According to the Arthritis Foundation, arthritis is the leading cause of disability in the United States. The foundation says that over 50 million Americans have been diagnosed with some type of arthritis or related rheumatoid disorders. Some arthritis can be so crippling that it affects a person’s daily living activities, especially their ability to work and support themselves and their family. The Arthritis Foundation claims that nearly 172 million work hours are lost annually due to complications from arthritis and other rheumatoid disorders. Such loss of work capability adds a financial strain to the physical and emotional hardship arthritis sufferers endure. If you have been diagnosed with arthritis and it is affecting your ability to work, you could be eligible to receive Social Security Disability benefits if you meet certain criteria.

What is Arthritis?

“Arthritis” is a common term but can be difficult to define and to understand because there are over 100 different types of arthritis and related conditions. However, the term is typically used in reference to problems with joint pain and joint disease. Those who suffer from the joint pain also experience stiffness, swelling, and decreasing range of motion in their joints. Arthritis can get progressively worse and can lead to issues with chronic pain, difficulties with mobility, and interference with daily living activities. The two most common types of arthritis are osteoarthritis and rheumatoid arthritis.

Osteoarthritis is the most diagnosed type of arthritis. It is a degenerative joint disease that affects the neck, lower back, hips, knees, or hands of sufferers. Over time the cartilage between the affected joints wears down causing the bones to rub together and results in extensive pain and possible immobility. Rheumatoid arthritis is an autoimmune inflammatory disease that typically affects a sufferer’s shoulders, elbows, wrists, or fingers as well as knees, feet, ankles, or toes. Autoimmune diseases are known for producing enzymes that attack the healthy tissues of the body. In the case of those with rheumatoid arthritis, the enzymes attack the healthy tissues lining the joints. This causes pain, swelling, and decreased function in the affected joints.

SSDI for Arthritis

The Social Security Administration (SSA) recognizes several types of arthritis and related disorders in its list of severe medically determinable impairments. SSA workers use the criteria outlined for each disorder in the list as part of determining a claimant’s eligibility for SSDI benefits. Each disorder’s criteria is incorporated into the SSA’s 5 step process of awarding SSDI benefits.  The following describes the process those with osteoarthritis and rheumatoid arthritis must go through when filing an SSDI claim:

  1. Determine if the claimant is working at or above the Substantial Gainful Activity (SGA) level as defined by the SSA in the year they file. The SGA level for 2017 is a monthly income of $1170.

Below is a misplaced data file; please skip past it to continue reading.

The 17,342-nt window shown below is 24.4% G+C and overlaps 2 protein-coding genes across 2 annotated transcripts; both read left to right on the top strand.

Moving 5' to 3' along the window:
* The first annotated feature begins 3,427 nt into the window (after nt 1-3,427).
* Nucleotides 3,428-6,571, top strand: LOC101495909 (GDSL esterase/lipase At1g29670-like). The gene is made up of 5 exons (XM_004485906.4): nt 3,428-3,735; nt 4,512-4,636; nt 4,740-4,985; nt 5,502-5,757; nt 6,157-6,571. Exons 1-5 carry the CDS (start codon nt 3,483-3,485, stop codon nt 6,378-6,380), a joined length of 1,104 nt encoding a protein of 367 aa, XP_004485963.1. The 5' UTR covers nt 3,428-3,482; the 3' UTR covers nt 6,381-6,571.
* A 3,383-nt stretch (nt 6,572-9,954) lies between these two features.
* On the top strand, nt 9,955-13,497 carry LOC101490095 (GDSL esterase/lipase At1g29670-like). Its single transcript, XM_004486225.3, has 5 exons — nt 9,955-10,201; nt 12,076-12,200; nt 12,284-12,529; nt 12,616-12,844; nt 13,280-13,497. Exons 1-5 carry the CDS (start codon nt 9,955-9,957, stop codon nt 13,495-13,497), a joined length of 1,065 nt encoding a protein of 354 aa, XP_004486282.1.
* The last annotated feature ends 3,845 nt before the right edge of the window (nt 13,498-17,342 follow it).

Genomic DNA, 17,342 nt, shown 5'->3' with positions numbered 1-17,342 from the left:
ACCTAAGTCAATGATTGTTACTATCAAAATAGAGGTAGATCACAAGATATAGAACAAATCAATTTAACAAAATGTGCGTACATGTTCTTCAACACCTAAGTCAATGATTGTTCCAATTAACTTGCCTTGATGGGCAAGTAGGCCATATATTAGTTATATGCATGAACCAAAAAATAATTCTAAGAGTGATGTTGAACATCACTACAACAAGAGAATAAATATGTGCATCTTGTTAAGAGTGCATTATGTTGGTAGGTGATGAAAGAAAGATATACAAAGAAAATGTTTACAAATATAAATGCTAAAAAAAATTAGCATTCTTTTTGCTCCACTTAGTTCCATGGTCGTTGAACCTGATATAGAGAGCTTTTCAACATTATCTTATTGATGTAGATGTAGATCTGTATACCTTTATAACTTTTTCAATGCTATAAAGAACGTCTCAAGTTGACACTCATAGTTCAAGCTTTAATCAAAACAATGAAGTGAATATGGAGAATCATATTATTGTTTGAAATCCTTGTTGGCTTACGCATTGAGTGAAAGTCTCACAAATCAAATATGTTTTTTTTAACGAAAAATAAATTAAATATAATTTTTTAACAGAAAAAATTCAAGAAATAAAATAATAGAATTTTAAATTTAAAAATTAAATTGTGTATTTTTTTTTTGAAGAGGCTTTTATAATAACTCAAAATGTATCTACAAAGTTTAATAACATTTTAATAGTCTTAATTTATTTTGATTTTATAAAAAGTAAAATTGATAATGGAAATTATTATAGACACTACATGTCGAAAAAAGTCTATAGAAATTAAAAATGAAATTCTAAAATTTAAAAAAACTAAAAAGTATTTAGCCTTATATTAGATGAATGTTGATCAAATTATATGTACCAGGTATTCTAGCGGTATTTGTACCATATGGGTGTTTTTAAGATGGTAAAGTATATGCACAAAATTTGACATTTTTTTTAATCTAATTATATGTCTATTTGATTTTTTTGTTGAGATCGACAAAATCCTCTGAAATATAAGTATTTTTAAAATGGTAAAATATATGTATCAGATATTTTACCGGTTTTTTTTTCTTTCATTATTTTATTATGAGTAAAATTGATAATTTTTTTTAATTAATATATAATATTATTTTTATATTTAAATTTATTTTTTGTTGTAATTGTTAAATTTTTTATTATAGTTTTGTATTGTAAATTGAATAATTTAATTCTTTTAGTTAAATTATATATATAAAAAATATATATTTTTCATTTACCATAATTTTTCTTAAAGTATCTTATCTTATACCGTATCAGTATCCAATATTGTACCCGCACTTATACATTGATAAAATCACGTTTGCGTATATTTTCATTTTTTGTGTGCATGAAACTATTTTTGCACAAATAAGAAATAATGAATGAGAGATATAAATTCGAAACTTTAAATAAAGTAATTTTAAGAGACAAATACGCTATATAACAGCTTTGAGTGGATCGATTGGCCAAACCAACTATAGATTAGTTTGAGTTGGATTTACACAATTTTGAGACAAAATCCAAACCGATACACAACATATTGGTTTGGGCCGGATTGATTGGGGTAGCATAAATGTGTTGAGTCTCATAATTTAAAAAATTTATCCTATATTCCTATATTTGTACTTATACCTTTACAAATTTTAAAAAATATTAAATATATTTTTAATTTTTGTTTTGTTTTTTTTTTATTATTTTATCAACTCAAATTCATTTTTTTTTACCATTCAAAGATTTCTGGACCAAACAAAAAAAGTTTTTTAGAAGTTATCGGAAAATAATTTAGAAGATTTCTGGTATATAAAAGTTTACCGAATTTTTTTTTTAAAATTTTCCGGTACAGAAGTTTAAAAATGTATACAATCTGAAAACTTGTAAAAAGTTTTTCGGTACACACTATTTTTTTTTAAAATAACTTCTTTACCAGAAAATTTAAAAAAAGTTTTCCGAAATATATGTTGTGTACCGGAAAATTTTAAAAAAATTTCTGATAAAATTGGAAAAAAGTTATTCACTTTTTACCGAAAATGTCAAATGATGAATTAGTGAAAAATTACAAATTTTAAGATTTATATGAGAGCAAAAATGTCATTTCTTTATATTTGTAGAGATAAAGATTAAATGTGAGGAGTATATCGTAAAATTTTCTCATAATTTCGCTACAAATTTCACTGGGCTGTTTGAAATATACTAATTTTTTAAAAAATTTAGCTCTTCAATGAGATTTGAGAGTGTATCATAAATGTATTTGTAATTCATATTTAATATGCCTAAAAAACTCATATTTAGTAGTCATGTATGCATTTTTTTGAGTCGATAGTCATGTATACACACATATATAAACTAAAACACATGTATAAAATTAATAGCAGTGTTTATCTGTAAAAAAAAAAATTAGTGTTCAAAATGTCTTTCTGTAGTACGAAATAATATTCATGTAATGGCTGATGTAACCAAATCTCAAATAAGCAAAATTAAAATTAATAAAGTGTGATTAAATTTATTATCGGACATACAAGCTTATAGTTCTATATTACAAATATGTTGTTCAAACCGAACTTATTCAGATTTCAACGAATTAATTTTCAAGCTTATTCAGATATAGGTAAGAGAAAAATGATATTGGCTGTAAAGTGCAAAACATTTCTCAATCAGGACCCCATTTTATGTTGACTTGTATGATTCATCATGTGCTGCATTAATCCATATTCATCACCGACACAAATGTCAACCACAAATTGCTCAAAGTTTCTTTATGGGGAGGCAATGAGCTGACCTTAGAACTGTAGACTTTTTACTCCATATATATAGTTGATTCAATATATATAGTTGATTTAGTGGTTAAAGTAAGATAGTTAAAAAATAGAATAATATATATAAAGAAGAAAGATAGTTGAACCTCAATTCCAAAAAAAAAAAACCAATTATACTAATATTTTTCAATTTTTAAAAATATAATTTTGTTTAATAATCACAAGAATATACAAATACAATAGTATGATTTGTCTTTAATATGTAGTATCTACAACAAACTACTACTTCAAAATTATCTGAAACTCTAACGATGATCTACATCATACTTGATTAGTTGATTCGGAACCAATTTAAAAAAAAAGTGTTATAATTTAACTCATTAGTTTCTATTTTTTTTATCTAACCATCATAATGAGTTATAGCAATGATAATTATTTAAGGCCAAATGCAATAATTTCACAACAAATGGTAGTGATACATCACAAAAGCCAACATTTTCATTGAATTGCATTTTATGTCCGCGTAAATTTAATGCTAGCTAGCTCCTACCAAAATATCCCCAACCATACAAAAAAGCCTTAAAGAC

1. Determine if the claimant’s issues with their type of arthritis significantly limit their ability to perform basic work activities such as sitting or standing, reaching, pulling or pushing, lifting or carrying, and simple cognitive reasoning.
  1. Determine if claimant’s type of arthritis meets the criteria outlined in its listing on the list of severe medically determinable impairments. For osteoarthritis, the claimant’s medical records must show that they have arthritis in one of the following:
  • the shoulder, elbow, wrist, or hand that significantly hinders their movement
  • the hip, knee, or ankle that significantly hinders the ability to stand or walk
  • the neck or back causing compression of the nerves that leads to severe pain and immobility

For rheumatoid arthritis, the claimant’s medical records must show that they have arthritis causing at least one of the following:

  • persistent inflammation or deformity in one or more major weight-bearing joints that results in immobility or in one or more upper extremity peripheral joints that result in a reduction of fine motor skills
  • inflammation or deformity in one or more peripheral joints that also involves issues with another body organ or system that causes two or more of the following symptoms: fever, severe fatigue, malaise, or involuntary weight loss
  • Ankylosing spondylitis (disease causing fusion of bones)
  • repeated flare-ups of rheumatoid arthritis with two or more of the following symptoms: severe fatigue, fever, malaise, or involuntary weight loss that affects the sufferers daily living activities, social activities, and/or mental faculties
  1. Determine if the claimant still has the capability to do any work they may have done in the past regardless of the difficulties involving their type of arthritis.
  1. Determine if the claimant is able to do any other type of work based on their age, education, prior work experience, and/or mental and physical capabilities.

Getting Help with Your Claim

Because there are so many types of arthritis and each individual is affected differently by the type of arthritis they have, getting SSA officials to understand your limitations and need for benefits can be difficult. It is important that you have detailed and sufficient medical records and other documents that chronicle your difficulties with arthritis and its affect on your work capability. This can be a daunting task if done on your own, but an experienced Social Security Disability lawyer can help you get the information you need and help present it to the SSA. If you suffer from arthritis that affects your work capability, contact one of our experienced attorneys today for a free evaluation of your case. Let us see if we can help you get the assistance you need.